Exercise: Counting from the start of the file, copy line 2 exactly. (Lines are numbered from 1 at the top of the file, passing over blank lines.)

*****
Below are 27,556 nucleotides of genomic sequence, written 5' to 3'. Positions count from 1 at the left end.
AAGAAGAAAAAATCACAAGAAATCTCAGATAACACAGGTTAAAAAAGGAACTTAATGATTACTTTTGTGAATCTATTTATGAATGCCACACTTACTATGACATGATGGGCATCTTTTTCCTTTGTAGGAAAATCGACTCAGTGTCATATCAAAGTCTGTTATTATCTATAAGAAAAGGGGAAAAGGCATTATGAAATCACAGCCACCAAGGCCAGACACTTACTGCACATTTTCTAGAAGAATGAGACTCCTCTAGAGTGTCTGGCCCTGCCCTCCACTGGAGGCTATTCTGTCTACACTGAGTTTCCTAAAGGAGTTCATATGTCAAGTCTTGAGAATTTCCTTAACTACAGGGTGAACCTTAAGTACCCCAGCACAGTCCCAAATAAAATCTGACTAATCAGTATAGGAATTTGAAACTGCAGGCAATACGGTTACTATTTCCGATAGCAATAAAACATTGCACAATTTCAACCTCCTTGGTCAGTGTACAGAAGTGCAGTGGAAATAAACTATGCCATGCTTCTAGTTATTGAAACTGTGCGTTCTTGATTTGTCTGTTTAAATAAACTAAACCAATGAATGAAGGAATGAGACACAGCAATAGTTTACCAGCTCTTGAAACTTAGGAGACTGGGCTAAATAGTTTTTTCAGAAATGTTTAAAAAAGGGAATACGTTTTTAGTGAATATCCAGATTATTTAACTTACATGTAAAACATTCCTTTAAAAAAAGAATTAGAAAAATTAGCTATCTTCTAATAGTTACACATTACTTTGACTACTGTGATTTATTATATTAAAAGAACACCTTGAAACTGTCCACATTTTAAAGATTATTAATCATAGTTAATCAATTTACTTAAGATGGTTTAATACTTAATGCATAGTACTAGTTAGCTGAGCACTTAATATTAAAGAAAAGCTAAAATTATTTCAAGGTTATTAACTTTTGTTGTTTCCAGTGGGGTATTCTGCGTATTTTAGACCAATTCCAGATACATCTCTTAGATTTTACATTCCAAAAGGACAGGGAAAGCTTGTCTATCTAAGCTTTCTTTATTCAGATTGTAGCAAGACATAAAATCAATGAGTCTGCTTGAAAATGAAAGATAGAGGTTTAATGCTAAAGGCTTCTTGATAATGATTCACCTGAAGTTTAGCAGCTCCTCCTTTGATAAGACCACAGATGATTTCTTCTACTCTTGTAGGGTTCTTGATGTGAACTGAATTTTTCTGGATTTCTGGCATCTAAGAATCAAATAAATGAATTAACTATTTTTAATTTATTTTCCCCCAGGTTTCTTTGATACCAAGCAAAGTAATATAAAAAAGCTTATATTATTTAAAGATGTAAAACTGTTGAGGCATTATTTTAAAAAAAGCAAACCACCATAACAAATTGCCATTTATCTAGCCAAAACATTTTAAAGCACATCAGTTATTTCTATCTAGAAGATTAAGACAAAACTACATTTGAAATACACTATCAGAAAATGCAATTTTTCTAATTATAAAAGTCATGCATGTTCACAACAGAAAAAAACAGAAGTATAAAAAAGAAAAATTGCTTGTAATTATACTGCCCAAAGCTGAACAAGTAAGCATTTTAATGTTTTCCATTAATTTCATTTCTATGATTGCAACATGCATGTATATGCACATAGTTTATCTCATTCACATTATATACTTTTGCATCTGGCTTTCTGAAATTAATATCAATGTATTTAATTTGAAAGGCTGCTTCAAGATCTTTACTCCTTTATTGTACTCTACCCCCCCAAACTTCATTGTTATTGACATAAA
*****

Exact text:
AAGAAGAAAAAATCACAAGAAATCTCAGATAACACAGGTTAAAAAAGGAACTTAATGATTACTTTTGTGAATCTATTTATGAATGCCACACTTACTATGACATGATGGGCATCTTTTTCCTTTGTAGGAAAATCGACTCAGTGTCATATCAAAGTCTGTTATTATCTATAAGAAAAGGGGAAAAGGCATTATGAAATCACAGCCACCAAGGCCAGACACTTACTGCACATTTTCTAGAAGAATGAGACTCCTCTAGAGTGTCTGGCCCTGCCCTCCACTGGAGGCTATTCTGTCTACACTGAGTTTCCTAAAGGAGTTCATATGTCAAGTCTTGAGAATTTCCTTAACTACAGGGTGAACCTTAAGTACCCCAGCACAGTCCCAAATAAAATCTGACTAATCAGTATAGGAATTTGAAACTGCAGGCAATACGGTTACTATTTCCGATAGCAATAAAACATTGCACAATTTCAACCTCCTTGGTCAGTGTACAGAAGTGCAGTGGAAATAAACTATGCCATGCTTCTAGTTATTGAAACTGTGCGTTCTTGATTTGTCTGTTTAAATAAACTAAACCAATGAATGAAGGAATGAGACACAGCAATAGTTTACCAGCTCTTGAAACTTAGGAGACTGGGCTAAATAGTTTTTTCAGAAATGTTTAAAAAAGGGAATACGTTTTTAGTGAATATCCAGATTATTTAACTTACATGTAAAACATTCCTTTAAAAAAAGAATTAGAAAAATTAGCTATCTTCTAATAGTTACACATTACTTTGACTACTGTGATTTATTATATTAAAAGAACACCTTGAAACTGTCCACATTTTAAAGATTATTAATCATAGTTAATCAATTTACTTAAGATGGTTTAATACTTAATGCATAGTACTAGTTAGCTGAGCACTTAATATTAAAGAAAAGCTAAAATTATTTCAAGGTTATTAACTTTTGTTGTTTCCAGTGGGGTATTCTGCGTATTTTAGACCAATTCCAGATACATCTCTTAGATTTTACATTCCAAAAGGACAGGGAAAGCTTGTCTATCTAAGCTTTCTTTATTCAGATTGTAGCAAGACATAAAATCAATGAGTCTGCTTGAAAATGAAAGATAGAGGTTTAATGCTAAAGGCTTCTTGATAATGATTCACCTGAAGTTTAGCAGCTCCTCCTTTGATAAGACCACAGATGATTTCTTCTACTCTTGTAGGGTTCTTGATGTGAACTGAATTTTTCTGGATTTCTGGCATCTAAGAATCAAATAAATGAATTAACTATTTTTAATTTATTTTCCCCCAGGTTTCTTTGATACCAAGCAAAGTAATATAAAAAAGCTTATATTATTTAAAGATGTAAAACTGTTGAGGCATTATTTTAAAAAAAGCAAACCACCATAACAAATTGCCATTTATCTAGCCAAAACATTTTAAAGCACATCAGTTATTTCTATCTAGAAGATTAAGACAAAACTACATTTGAAATACACTATCAGAAAATGCAATTTTTCTAATTATAAAAGTCATGCATGTTCACAACAGAAAAAAACAGAAGTATAAAAAAGAAAAATTGCTTGTAATTATACTGCCCAAAGCTGAACAAGTAAGCATTTTAATGTTTTCCATTAATTTCATTTCTATGATTGCAACATGCATGTATATGCACATAGTTTATCTCATTCACATTATATACTTTTGCATCTGGCTTTCTGAAATTAATATCAATGTATTTAATTTGAAAGGCTGCTTCAAGATCTTTACTCCTTTATTGTACTCTACCCCCCCAAACTTCATTGTTATTGACATAAA